Q. If someone is interested in becoming a priest, how does he go about it?
Discerning a vocation can happen in any number of ways. It might come as a surprise to the person called, or to family or friends. Sometimes, it is a gradual process, other times it is as quick and bright as lightning. Regardless of how it starts, a vocation to the priesthood or religious life requires a process of discerning, testing and preparing. The best place to being would be with lots of prayer, receiving the sacraments and attending daily Mass whenever possible. The talk to your pastor, or a priest you know and trust. Your diocese may have a vocation director who can provide you with guidance and information. The Serra Club is also a great source of information and contacts to help you discern if indeed God is calling you.
Remember that many young Catholic men have considered the priesthood. Some are ordained and others realize this is not their calling. However, we are all called to be of service to others as we practice our faith. These are extraordinary times in which we live and they require an extraordinary witness to faith and to God’s presence in the world. Our work, our ministry as Catholics is to be the body of Christ with and for others. The church needs priests. If God calls you to ordained service in the church, he will provide the grace, direction and support you need. Just listen and respond with all your heart, mind and soul.
Are you living out your mission? Are you living out your Confirmation?
When I was in seminary, I met a young woman who was studying at a Lutheran Bible college. We talked about Christ, faith, and Scripture on many occasions. One time, we were discussing the sacraments. She asked me a question that I have thought about very much since: “why did the Apostles need to be confirmed? They received the Spirit of Christ at Baptism, and you’re telling me that they received the whole Christ in the Eucharist. So, why did they need to be confirmed in the Spirit?” (Acts 2:1-11). Great question!
Truth be told, she stumped me. We were concentrating on what the sacraments do for us, with a particular emphasis on the Eucharist (we spoke for almost twenty hours on the Real Presence!). But, Confirmation is one of two sacraments that are less about what they do for us and more about what they do for others through us. A quote from St. Augustine about Holy Orders (the other sacrament) clarifies this: “it was for my sake that I was baptized; it was for your sake that I was ordained”.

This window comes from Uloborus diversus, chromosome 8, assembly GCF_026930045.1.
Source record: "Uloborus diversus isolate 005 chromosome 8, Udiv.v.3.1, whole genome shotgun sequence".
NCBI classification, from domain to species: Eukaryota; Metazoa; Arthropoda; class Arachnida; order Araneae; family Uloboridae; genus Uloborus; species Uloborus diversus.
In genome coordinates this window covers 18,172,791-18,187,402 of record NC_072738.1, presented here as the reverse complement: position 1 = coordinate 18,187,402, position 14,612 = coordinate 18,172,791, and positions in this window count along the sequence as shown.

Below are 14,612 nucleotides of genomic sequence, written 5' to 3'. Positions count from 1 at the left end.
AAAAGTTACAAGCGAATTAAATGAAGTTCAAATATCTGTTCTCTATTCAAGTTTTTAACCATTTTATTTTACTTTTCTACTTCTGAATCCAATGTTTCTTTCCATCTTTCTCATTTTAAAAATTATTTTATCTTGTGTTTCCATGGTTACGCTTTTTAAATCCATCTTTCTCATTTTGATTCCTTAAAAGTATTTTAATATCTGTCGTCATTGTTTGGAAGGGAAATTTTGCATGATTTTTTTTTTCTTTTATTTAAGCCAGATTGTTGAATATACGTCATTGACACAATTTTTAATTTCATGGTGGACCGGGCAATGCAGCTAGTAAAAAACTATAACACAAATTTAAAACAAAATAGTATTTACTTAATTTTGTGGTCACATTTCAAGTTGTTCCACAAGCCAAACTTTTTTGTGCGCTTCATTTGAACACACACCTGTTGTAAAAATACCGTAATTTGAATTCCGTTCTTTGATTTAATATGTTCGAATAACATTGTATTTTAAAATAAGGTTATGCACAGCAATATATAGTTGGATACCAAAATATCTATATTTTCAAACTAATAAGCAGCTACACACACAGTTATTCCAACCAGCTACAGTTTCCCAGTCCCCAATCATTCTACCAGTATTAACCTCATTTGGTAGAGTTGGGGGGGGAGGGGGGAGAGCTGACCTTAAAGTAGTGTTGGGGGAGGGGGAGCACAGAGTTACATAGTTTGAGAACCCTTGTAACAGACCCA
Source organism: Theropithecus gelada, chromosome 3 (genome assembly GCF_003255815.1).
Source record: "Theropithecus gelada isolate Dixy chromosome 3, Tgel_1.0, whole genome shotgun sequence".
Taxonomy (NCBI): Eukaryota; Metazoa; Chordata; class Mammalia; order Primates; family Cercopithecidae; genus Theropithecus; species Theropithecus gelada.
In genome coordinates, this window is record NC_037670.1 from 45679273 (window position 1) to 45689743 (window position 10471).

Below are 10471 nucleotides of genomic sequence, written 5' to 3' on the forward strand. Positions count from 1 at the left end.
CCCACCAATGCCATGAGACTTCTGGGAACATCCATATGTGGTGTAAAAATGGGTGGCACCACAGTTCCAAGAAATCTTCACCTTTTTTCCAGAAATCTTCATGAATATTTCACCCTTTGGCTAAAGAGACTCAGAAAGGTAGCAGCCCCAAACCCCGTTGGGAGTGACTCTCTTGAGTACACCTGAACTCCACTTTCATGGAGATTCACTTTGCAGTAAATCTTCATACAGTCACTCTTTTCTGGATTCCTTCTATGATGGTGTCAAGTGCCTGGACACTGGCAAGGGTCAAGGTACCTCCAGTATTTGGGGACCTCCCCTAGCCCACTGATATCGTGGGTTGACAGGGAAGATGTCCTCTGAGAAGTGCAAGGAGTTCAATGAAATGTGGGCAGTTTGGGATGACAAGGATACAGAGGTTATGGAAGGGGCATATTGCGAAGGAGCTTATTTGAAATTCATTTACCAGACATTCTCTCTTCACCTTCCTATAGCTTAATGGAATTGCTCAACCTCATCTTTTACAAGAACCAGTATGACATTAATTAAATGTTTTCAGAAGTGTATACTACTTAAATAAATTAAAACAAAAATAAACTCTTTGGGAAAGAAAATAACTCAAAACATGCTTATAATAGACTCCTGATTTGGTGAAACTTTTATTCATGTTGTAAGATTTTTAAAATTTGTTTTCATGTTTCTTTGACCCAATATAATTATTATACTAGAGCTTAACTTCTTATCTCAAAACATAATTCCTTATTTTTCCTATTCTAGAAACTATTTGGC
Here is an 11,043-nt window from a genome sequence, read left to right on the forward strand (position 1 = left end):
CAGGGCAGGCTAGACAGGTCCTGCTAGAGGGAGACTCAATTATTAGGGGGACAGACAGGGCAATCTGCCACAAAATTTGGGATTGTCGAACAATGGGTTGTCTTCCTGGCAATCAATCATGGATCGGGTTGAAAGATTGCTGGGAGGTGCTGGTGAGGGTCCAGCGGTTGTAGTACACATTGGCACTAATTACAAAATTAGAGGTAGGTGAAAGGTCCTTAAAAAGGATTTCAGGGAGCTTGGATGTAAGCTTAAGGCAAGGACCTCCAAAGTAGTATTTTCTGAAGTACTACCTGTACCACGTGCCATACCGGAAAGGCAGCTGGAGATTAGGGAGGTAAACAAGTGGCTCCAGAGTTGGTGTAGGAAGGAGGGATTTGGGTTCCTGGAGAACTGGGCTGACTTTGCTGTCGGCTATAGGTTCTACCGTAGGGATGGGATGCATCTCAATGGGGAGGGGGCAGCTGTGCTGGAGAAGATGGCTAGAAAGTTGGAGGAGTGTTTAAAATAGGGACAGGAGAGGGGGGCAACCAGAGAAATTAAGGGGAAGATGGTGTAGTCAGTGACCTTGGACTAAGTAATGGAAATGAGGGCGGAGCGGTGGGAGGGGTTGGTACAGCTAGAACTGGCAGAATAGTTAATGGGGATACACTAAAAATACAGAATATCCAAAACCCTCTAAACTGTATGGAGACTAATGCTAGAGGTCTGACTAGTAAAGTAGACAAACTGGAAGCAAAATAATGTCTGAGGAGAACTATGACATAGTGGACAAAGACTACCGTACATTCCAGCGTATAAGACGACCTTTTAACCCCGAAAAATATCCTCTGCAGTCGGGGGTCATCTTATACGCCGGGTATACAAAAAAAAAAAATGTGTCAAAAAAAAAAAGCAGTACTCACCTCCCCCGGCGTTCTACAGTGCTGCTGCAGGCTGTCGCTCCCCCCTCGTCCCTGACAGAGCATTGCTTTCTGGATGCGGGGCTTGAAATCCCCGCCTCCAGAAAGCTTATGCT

This has become my focus in understanding the point of Confirmation. For us, yes, the sacrament seals the gifts of the Holy Spirit (wisdom, knowledge, etc.) that we received at Baptism. But, for what reason? To go out to others. Confirmation is all about mission. At the “first Confirmation” (Acts 2:1-11, today’s first reading) which is the Catholic feast of Pentecost, the Apostles were sent out on mission by the Holy Spirit. They proclaimed the Gospel to Jews from around the world on that feast, “about three thousand persons were added that day” (Acts 2:41), and the Catholic Church began. Pentecost is the birthday of the Catholic Church (est. 33 A.D.). Happy Birthday, Church!
What occurred on Pentecost should help us in discerning our own mission. Look at the Apostles prior to that event: they were cowering in the Upper Room, keeping Jesus to themselves and afraid to share Him with others. Then, the Spirit came upon them as “tongues as of fire” (Acts 2:3), and they went out to proclaim the Gospel to thousands of people. So, it’s not about us! Evangelizing is not about our own abilities or courage. It’s all about the Spirit. The Spirit dominates the Acts of the Apostles, leading the Apostles and the early Church on
So, it’s not about us! Evangelizing is not about our own abilities or courage. It’s all about the Spirit. The Spirit dominates the Acts of the Apostles, leading the Apostles and the early Church on mission. The Holy Spirit continues to lead the Catholic Church through its leaders and members. For all of us confirmed Catholics, our Confirmation was our Pentecost. The Spirit confirmed (or sealed) the gifts of Baptism and sent us out on
For all of us confirmed Catholics, our Confirmation was our Pentecost. The Spirit confirmed (or sealed) the gifts of Baptism and sent us out on mission. How have we lived out our mission? How have we lived out our Confirmation? Have we gone out and proclaimed the Gospel? Or, have we kept Jesus to ourselves and been afraid to share Him with others? If we want to be faithful to our mission as Disciples of Christ, then we need to be close to the Holy Spirit and His gifts.
We are a church on a mission, and each one of us plays an important role. As we close out the Easter season and celebrate our birthday as Catholics, let us be renewed in our mission. With the help of the Holy Spirit, let us courageously and wisely proclaim the risen Christ!
May you know the peace of the risen Christ,
Fr. Greg Shaffer
3401 Martin Luther King Jr. AVE, SE
Washington, DC 20032
Fr. Greg Cell: 240-463-9960
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